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Zoe Peters in the lobby of the Arts building on George Mason's Fairfax campus

Zoe Peters, a Film and Video Studies major, had an internship through the Television Academy Foundation. She worked at Valhalla Entertainment led by CEO Gale Anne Hurd, the mind behind The Walking Dead TV series.

TV Internship Leads to Work with ‘Dead’ Head

As far as internships go, Zoe Peters landed a cool one in Hollywood that led to several professional connections that will likely elevate her postgraduate film career.

Peters, a senior Film and Video Studies major at Mason, worked at Valhalla Entertainment led by CEO Gale Anne Hurd, the mind behind hits such as The Walking Dead TV series and The Terminator movies.

Peters was assigned to work at Valhalla after earning one of 50 coveted spots in the Television Academy Foundation’s Internship Program. Over the course of eight weeks, the program exposes students to the world of professional television production.

The Valhalla interns worked primarily with vice presidents Jeff Nemon and Phil Kobylanski, both of whom have highly impressive career trajectories, she said.

“It was really satisfying professionally. I loved working for them,” she says. Because much of what she worked on is still in the development stage, she can’t talk about it yet.

“But I did get to help with script edits and transcribing for their new series Lore, which is being developed with Amazon,” Peters said.

The series is based on a podcast by Aaron Mahnke, a writer known for supernatural thrillers. “I saw multiple edits of Lore, which was really cool.”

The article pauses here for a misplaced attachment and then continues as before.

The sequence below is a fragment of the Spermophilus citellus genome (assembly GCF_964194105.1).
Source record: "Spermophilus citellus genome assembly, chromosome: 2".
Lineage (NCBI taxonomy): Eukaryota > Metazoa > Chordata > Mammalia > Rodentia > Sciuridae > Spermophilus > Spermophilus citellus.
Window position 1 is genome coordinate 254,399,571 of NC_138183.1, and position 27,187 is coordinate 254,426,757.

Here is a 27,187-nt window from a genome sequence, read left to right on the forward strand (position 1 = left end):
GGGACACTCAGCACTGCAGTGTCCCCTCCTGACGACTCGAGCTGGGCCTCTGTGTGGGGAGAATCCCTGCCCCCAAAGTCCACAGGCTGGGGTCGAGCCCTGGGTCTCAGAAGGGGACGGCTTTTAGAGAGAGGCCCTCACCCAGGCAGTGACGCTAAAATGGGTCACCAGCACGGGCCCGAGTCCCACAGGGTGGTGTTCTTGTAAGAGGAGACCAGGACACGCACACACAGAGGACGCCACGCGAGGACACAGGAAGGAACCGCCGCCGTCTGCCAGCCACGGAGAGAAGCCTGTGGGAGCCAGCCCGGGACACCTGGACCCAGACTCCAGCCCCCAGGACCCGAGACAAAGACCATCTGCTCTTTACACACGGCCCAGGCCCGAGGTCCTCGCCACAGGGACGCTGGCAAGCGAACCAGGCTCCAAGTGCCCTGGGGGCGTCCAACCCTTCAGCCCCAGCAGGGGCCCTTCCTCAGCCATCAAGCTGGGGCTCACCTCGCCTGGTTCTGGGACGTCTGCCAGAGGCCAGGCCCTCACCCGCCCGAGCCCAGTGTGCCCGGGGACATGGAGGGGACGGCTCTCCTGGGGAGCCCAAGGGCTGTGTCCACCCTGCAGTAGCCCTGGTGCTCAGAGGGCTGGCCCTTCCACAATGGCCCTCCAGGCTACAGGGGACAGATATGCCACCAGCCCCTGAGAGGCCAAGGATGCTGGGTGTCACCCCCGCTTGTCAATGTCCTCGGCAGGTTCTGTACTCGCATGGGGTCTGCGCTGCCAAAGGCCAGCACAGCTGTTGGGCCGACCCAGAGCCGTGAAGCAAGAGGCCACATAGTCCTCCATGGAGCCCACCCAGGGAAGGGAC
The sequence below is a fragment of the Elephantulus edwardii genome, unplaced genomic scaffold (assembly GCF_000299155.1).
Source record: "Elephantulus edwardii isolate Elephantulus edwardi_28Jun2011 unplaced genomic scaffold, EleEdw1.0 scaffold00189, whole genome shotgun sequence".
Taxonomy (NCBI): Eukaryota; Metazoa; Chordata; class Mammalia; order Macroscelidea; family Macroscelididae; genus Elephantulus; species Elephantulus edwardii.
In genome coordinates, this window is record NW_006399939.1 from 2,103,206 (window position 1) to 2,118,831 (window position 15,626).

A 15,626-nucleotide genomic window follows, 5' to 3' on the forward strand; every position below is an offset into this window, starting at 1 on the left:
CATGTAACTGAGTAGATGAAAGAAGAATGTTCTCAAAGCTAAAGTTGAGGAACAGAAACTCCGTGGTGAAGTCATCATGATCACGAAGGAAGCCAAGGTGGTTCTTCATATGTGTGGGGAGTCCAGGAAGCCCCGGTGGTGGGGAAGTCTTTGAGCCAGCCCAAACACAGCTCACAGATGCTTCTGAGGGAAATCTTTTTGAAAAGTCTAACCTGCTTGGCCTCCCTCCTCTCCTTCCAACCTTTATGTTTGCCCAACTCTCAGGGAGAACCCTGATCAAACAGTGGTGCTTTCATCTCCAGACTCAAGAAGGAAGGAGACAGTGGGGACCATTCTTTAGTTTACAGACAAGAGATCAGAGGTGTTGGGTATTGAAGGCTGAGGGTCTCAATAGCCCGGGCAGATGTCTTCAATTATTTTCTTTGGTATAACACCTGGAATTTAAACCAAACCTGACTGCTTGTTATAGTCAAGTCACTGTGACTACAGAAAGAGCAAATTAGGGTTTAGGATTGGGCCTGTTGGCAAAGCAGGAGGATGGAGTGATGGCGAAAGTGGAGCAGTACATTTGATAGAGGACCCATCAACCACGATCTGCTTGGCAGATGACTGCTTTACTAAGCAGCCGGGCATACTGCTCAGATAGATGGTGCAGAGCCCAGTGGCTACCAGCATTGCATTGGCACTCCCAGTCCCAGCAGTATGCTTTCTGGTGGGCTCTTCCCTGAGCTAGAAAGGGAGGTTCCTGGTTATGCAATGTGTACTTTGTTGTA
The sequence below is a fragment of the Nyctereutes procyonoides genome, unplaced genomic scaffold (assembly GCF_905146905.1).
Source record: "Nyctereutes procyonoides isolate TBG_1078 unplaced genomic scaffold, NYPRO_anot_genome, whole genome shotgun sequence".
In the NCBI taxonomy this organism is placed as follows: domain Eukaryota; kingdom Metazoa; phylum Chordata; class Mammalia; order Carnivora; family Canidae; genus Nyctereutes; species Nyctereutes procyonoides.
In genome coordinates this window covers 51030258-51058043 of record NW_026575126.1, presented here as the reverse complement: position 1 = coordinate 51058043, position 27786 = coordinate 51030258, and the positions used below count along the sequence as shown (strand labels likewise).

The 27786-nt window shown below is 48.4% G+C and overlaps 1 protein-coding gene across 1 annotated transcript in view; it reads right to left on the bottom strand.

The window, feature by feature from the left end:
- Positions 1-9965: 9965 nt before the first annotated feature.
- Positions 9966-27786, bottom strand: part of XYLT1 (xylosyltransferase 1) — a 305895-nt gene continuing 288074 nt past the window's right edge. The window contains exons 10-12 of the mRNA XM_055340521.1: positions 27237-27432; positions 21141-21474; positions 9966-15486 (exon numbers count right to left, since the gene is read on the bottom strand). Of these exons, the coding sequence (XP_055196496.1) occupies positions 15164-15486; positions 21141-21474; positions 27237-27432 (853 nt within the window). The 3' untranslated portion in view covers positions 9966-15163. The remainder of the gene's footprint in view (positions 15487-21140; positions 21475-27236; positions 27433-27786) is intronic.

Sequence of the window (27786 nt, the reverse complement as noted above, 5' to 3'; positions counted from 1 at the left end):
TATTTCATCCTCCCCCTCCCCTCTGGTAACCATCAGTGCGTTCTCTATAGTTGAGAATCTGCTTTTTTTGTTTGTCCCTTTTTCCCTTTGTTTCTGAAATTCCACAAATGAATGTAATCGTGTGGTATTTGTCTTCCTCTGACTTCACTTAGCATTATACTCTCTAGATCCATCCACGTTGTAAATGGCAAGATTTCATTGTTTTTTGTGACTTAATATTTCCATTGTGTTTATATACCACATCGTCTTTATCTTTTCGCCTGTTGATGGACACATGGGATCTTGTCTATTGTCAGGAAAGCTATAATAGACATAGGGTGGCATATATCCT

“It was neat to be a fly on the wall as a series (Lore) was reaching its final stages.”

— Zoe Peters

One of her main jobs as an intern was writing “coverage,” a summary with opinions and assessments of scripts, plays, books, or novels that the production company received. Coverage helps producers and vice presidents decide if it’s a project they want to develop or if the writer is one they want to work with on current and future projects.

“You have to write both a summary and a comment section. It’s giving them your picture of it, because they don’t have time to read all of it,” she says. “There are so many scripts coming in.”

At one point, she was able to read an entire series and give the producers details they could use to pitch and shop around to television networks, Peters said.

Her coursework at Mason prepared her for writing coverage because it gave her an understanding of screenplays and what to look for in a story’s structure.

“I wrote quite a few pieces of coverage for Gale Anne Hurd, specifically. I was the only intern in our group to be assigned coverage for Gale, which is apparently a bit of an honor, because they want to make sure anything that crosses her desk is at the highest level.”